Repetitive Transcranial Magnetic Stimulation versus Electroconvulsive Therapy for Major Depression: Preliminary Results of a Randomized Trial
Philip G. Janicak, Sheila M. Dowd, Brian Martis, Danesh Alam, Dennis Beedle, Jack Krasuski, Mary Jan
Society of Biological Psychiatry

Background: Many severely depressed patients do not benefit from or tolerate xisting treatments. Repetitive transcranial magnetic stimulation (rTMS) has been re-ported to benefit depression. We compared rTMS to electroconvulsive therapy (ECT) in severely ill, depressed patients.
Methods: Twenty-five patients with a major depression (unipolar or bipolar) deemed clinically appropriate for ECT were randomly assigned to rTMS (10 ?20 treatments, 10 Hz, 110% motor threshold applied to the left dorsolateral pre-frontal cortex for a total of 10,000 ?20,000 stimulations) or a course of bitemporal ECT (4 ?12 treatments). The primary outcome measure was the 24-item Hamilton Depression Rating Scale (HDRS). The Brief Psychiatric Rating Scale
(BPRS), Young Mania Rating Scale (YMS), and Clinical Global Impression scale (CGI) were secondary measures.
Minimal rescue medications were utilized.
Results: Mean percent improvement on the baseline HDRS score did not significantly differ between the two
treatments (i.e., 55% for the rTMS group vs. 64% for the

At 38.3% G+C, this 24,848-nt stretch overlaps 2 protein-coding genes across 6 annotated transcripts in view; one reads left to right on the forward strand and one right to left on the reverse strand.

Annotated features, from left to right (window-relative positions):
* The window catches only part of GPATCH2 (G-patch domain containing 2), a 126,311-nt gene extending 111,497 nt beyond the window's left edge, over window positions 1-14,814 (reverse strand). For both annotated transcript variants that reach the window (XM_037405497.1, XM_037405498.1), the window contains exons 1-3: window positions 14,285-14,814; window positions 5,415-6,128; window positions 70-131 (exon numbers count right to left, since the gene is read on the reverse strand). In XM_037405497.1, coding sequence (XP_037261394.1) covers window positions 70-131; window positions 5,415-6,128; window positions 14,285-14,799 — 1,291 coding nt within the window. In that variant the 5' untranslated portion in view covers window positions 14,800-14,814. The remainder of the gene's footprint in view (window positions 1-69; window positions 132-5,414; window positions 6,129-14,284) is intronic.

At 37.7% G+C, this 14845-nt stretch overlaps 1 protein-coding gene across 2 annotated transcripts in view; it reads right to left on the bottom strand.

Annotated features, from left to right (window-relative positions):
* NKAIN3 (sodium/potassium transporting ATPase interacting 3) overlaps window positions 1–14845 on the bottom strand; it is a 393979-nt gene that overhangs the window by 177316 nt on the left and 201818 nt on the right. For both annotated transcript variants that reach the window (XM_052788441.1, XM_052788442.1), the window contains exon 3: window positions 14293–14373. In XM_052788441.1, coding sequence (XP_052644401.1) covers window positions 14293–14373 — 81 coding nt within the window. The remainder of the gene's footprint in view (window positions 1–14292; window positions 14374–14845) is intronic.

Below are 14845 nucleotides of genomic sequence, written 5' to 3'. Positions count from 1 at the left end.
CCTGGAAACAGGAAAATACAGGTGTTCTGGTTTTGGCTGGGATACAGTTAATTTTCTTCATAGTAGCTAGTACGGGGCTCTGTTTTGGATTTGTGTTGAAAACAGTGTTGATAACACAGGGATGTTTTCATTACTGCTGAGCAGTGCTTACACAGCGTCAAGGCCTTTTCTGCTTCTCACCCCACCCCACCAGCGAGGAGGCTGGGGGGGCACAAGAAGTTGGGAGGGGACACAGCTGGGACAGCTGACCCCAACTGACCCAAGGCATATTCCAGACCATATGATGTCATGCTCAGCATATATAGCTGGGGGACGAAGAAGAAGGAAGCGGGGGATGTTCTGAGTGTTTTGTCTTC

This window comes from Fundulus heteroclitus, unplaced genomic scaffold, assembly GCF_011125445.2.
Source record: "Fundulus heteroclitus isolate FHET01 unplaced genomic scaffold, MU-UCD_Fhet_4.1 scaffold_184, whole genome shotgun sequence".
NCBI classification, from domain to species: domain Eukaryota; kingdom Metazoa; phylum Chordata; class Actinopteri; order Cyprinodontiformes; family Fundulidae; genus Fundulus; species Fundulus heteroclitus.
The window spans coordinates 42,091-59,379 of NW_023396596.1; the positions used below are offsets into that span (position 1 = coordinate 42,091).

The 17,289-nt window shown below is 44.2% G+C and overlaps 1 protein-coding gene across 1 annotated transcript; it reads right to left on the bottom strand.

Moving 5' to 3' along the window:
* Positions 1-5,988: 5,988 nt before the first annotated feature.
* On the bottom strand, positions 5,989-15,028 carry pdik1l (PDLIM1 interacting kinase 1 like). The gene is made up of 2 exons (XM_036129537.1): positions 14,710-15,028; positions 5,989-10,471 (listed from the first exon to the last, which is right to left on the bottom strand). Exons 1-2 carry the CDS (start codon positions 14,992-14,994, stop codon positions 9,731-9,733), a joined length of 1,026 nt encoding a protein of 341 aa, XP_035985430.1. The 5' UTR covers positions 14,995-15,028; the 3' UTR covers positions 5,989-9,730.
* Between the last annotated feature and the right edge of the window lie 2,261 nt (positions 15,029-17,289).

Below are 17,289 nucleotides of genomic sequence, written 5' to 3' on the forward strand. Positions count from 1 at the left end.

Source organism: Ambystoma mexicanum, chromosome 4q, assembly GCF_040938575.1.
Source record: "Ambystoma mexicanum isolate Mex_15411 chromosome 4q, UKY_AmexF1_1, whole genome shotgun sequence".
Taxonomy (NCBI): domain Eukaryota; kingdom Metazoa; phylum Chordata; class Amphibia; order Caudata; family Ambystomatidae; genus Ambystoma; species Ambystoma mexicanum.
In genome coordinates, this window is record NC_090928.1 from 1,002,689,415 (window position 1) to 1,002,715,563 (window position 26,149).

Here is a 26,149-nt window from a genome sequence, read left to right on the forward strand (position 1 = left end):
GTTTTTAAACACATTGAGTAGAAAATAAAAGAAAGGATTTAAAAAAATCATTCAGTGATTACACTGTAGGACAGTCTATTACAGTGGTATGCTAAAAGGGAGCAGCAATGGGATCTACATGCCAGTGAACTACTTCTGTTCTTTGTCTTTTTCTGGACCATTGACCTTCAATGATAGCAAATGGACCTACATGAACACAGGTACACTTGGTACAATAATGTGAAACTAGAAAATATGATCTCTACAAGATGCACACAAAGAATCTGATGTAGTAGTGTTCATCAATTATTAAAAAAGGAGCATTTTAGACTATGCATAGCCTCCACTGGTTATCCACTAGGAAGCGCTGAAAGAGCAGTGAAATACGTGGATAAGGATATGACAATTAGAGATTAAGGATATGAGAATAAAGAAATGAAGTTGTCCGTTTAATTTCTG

ECT group [p _ ns]). With response defined as a 50%
reduction from baseline and a final score _ 8 on the
HDRS, there was also no significant difference between
the two groups. We did not observe any differences
between groups on the secondary measures.
Conclusions: A 2?4 week randomized, prospective trial
comparing rTMS to ECT produced comparable therapeu-tic
effects in severely depressed patients. Biol Psychiatry
2002;51:659 ?667 © 2002 Society of Biological
Psychiatry
Key Words: rTMS, ECT, major depression, randomized
trial
Introduction
D
epression is a common and serious illness afflicting
10% of all patients seeking treatment at primary health
care facilities worldwide (World Health Organization 2000).
Major depressive disorder (MDD) is associated with substan-tial
personal and societal costs, owing to issues such as
suicide, lost productivity, and the high rates of health service
utilization (Janicak et al 2001; Sturm and Wells 1995).
Since the 1950s, antidepressants have been the primary
treatment approach for depressive disorders, and electro-convulsive
therapy (ECT) has remained an option for
patients refractory or intolerant to pharmacotherapy (Jani-cak
et al 2001). Although there is strong support for
antidepressant efficacy (Janicak et al 1985, 1989), a
substantial number of depressed patients do not benefit
from or cannot tolerate psychopharmacotherapy or ECT
(Janicak and Martis 1999). Furthermore, ECT has well-documented
side effects, including short-term antero-grade,
retrograde, and autobiographical memory deficits;
is costly; often requires hospitalization; and is associated
with substantial social stigma (Fink 1997; Janicak et al
1991). Given the pervasive nature of depression and the
need for more effective, safer, and more socially accept-able
therapeutic strategies, alternative approaches are be-ing
investigated, including repetitive transcranial magnetic
stimulation (rTMS) (Martis and Janicak 2000; Gates et al
1992; Hufnagel et al 1993), vagal nerve stimulation (Rush